3.4. PDF

Portable document format is one of the most used formats in history. The reason behind it is that PDF files support both vector and raster graphics. As the name says, PDFs are quite portable – they can be read on any device and are open-source. What makes them so used in modern days is their flexibility – they are used in print design, as PDF files support A3 and A4 printing formats. At the same time, PDFs are very often created for digital use – especially for legal documents, large manuals, e-books, etc. Any document that has to be readable on both digital and paper versions will most probably be created in PDF.

But PDFs aren’t perfect – file size is quite huge compared to other vector formats. It is tough to read such files on wide screens, as you have to scroll a lot. One other major problem is related to security liabilities. It’s not impossible to catch a virus when opening such a file from an unfamiliar source.


4. Where are vector files used?

Vectors are very popular among designers, as they have plenty of benefits that can add value instantly. Most file formats are editable and being infinitely scalable means they offer much more utility than raster files in some areas.

Logo and icon design – logo designs are probably the biggest example of how a vector file can be of use. Using a vector for the brand logo makes it possible to display the image on any surface – regardless of size. A vector logo can be printed on a pen or get stretched to appear on a billboard without any image quality loss.

Illustrations – while most logos are vectors, illustration designers are split between rasters and vectors. However, many multi-purpose illustrations are vectors, since they can be used for many things – on a landing page, in company videos, presentations, etc. This requires the designs to be more flexible.

Master files – no matter what design is created, whenever possible, the master file has to be a vector since it allows post-edit without data loss.

Print design – it’s imperative to use vector files for printing, as vectors ensure all details will be as sharp as possible, otherwise the outcome can be unusable.

Infographics – infographics make data visualization easier, as they show numbers in a more “digestible” format. They are vectors for two reasons: they should be scalable, as they can be both printed and viewed in digital form, and also – because, at their core, they are graphic elements.

Website images – vectors are very commonly used in websites. Most elements that are not photographic images are vectors, as they can be scaled up and down easily. Because vector images are resolution independent, they are very well utilized in responsive design where the image size is selected in accordance with the screen size of the device whose owner is consuming the content.

Clothing design – most of the brand logos, texts, and graphic elements used in clothing designs are vectors, as they have to fit many different sizes while appearing in the same place on each unit. On top of that, companies cannot afford to sell clothes with blurred designs (unless it’s the desired effect).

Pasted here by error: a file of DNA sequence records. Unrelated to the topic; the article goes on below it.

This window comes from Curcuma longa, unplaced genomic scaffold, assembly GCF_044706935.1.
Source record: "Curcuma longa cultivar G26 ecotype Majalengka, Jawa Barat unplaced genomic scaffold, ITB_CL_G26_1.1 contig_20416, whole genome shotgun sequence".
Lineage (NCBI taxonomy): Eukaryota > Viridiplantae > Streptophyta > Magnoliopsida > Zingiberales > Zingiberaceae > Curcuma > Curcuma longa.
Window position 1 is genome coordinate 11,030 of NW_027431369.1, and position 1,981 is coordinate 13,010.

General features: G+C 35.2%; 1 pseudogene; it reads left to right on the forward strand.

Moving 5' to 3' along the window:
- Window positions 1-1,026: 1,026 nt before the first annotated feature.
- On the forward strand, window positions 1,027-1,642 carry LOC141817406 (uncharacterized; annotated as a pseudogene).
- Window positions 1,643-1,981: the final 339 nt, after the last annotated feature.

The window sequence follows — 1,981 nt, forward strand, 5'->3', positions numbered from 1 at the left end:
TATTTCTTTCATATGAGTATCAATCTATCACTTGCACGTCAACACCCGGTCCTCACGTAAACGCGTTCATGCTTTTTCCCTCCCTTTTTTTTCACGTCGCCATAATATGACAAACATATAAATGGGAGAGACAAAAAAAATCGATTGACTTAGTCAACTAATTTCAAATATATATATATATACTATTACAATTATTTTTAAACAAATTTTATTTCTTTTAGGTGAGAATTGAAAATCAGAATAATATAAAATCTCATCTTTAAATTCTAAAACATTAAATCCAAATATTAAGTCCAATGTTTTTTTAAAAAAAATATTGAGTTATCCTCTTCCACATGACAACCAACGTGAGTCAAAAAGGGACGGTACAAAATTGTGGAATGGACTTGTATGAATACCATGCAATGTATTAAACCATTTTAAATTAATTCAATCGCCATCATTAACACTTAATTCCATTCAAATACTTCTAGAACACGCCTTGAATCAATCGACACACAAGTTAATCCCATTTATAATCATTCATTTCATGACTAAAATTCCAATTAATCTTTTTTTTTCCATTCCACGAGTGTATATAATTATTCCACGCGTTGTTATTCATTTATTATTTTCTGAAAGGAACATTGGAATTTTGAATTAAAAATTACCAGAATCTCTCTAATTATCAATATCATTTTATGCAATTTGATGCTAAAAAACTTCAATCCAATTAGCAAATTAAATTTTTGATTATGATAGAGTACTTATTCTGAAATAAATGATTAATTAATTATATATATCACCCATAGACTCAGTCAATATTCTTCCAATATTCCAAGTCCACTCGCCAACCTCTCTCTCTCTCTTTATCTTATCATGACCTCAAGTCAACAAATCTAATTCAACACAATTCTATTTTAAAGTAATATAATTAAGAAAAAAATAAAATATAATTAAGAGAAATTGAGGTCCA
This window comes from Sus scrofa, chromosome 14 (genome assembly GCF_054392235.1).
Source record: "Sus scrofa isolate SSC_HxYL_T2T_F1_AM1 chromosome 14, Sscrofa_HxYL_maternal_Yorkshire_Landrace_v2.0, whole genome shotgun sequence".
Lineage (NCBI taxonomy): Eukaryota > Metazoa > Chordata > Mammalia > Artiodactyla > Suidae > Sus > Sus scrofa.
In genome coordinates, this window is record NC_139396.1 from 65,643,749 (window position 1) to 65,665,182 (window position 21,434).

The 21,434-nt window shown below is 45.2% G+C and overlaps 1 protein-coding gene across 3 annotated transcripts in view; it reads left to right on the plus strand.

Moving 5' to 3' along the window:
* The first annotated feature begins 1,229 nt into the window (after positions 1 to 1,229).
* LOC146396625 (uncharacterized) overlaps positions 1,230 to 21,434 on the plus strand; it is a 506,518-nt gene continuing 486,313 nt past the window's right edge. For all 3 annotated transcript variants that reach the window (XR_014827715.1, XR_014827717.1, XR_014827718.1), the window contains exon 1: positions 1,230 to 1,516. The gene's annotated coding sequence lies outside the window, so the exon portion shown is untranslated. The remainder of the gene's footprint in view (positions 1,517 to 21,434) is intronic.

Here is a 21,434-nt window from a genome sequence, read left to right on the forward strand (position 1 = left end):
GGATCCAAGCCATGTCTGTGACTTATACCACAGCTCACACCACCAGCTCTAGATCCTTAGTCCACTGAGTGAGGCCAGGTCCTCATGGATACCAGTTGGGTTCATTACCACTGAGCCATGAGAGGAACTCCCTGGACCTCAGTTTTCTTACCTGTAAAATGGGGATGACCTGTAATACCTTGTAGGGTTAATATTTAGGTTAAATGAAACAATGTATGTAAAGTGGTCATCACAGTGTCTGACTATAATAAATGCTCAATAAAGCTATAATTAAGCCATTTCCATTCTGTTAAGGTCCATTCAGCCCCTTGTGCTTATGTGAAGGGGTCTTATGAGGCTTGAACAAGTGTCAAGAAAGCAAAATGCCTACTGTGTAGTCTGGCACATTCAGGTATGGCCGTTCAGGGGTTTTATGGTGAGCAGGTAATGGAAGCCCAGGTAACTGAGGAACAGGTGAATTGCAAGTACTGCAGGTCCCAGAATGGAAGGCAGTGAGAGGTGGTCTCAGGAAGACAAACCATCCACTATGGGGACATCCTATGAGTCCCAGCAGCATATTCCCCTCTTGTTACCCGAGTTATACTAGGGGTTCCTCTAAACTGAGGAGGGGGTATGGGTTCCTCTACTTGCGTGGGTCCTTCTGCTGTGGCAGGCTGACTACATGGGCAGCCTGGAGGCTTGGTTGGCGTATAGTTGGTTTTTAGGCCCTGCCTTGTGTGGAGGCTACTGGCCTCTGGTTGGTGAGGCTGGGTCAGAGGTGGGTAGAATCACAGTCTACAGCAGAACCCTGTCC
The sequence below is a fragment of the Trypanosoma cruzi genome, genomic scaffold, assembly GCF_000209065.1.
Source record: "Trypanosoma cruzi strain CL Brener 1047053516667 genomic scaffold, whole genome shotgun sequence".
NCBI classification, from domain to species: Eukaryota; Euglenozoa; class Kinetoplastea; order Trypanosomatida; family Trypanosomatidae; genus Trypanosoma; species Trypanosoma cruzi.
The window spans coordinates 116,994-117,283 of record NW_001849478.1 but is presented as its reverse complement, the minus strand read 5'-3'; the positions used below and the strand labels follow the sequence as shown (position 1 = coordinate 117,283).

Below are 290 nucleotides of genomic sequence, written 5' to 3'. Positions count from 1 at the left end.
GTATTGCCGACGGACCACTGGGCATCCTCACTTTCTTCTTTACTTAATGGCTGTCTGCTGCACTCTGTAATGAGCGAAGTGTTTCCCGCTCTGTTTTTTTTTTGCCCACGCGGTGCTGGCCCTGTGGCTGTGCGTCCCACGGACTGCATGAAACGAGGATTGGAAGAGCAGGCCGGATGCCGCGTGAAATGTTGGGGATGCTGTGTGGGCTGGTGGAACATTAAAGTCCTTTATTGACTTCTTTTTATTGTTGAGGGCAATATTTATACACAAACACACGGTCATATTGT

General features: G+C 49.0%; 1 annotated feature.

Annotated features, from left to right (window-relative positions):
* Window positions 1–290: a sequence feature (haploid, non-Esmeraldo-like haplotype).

5. How to open and edit a vector file?

The most popular softwares for editing vector files are Adobe Illustrator and CorelDRAW. While these files can be opened on many programs, we need to emphasize on edit. Let’s see which program can successfully work with vector files.

Platform AI
Adobe Illustrator Yes/Yes Yes/Yes Yes/Yes Yes/Yes Yes/Yes
CorelDRAW Yes/Yes Yes/Yes Yes/Yes Yes/Yes Yes/Yes
Affinity Designer Yes*/No Yes/Yes Yes/Yes Yes/Yes No/No
Canva No/No Yes/Yes Yes/Yes Yes/No No/No
Inkscape Yes/No Yes/Yes Yes/Yes Yes/Yes Yes/Yes*
Gravit Designer Yes/Yes* Yes/Yes Yes/Yes Yes/No No/No
Vectornator Yes/Yes Yes/Yes Yes/Yes No/No No/No
Sketch Yes/No Yes/Yes Yes/No Yes/No No/No
Figma No/No Yes/Yes Yes*/No Yes*/No No/No
Adobe Photoshop Yes/No No/No Yes/No Yes/No No/No
Vectr Yes/No Yes/Yes No/No Yes/No No/No

 * – it is achieved via file conversion



Vector files are extremely versatile, making them easy to use in many situations. Vector texts and images are the perfect companions for a business kit that involves all types of branded goods – business cards, pens, playing cards, notebooks, etc. Since vectors are dots and lines, the connection of which is based on mathematical formulas, vectors can have an unlimited scaling in size. This makes them perfect in print design and web design to provide a better mobile experience.

If you found this material useful, you can also check some vector-related posts:

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Nikolay Kaloyanov

Nikolay is a copywriter with vast experience in Technology, Marketing, and Design. When he isn't playing with words and crafting texts, he watches sports and asks questions. He is a funny person...until you put him on a diet.